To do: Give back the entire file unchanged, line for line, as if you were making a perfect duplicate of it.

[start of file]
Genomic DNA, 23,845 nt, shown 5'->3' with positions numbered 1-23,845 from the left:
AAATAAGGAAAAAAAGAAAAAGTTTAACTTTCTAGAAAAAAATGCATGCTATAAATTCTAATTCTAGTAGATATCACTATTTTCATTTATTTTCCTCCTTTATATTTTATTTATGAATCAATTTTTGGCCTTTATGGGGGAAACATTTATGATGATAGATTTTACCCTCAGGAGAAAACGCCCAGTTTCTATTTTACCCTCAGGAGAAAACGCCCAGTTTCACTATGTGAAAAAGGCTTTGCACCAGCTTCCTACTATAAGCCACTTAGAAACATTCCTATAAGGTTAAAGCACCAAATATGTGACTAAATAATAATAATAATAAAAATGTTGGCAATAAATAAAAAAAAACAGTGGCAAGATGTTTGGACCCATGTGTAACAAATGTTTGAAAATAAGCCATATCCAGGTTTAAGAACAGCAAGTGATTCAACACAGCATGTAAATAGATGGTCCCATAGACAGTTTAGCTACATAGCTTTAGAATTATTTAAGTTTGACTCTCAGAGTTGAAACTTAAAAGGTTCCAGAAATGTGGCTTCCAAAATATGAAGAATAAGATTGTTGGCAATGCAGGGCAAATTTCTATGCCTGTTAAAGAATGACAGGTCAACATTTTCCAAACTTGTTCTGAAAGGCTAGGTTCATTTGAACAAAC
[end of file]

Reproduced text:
Genomic DNA, 23,845 nt, shown 5'->3' with positions numbered 1-23,845 from the left:
AAATAAGGAAAAAAAGAAAAAGTTTAACTTTCTAGAAAAAAATGCATGCTATAAATTCTAATTCTAGTAGATATCACTATTTTCATTTATTTTCCTCCTTTATATTTTATTTATGAATCAATTTTTGGCCTTTATGGGGGAAACATTTATGATGATAGATTTTACCCTCAGGAGAAAACGCCCAGTTTCTATTTTACCCTCAGGAGAAAACGCCCAGTTTCACTATGTGAAAAAGGCTTTGCACCAGCTTCCTACTATAAGCCACTTAGAAACATTCCTATAAGGTTAAAGCACCAAATATGTGACTAAATAATAATAATAATAAAAATGTTGGCAATAAATAAAAAAAAACAGTGGCAAGATGTTTGGACCCATGTGTAACAAATGTTTGAAAATAAGCCATATCCAGGTTTAAGAACAGCAAGTGATTCAACACAGCATGTAAATAGATGGTCCCATAGACAGTTTAGCTACATAGCTTTAGAATTATTTAAGTTTGACTCTCAGAGTTGAAACTTAAAAGGTTCCAGAAATGTGGCTTCCAAAATATGAAGAATAAGATTGTTGGCAATGCAGGGCAAATTTCTATGCCTGTTAAAGAATGACAGGTCAACATTTTCCAAACTTGTTCTGAAAGGCTAGGTTCATTTGAACAAAC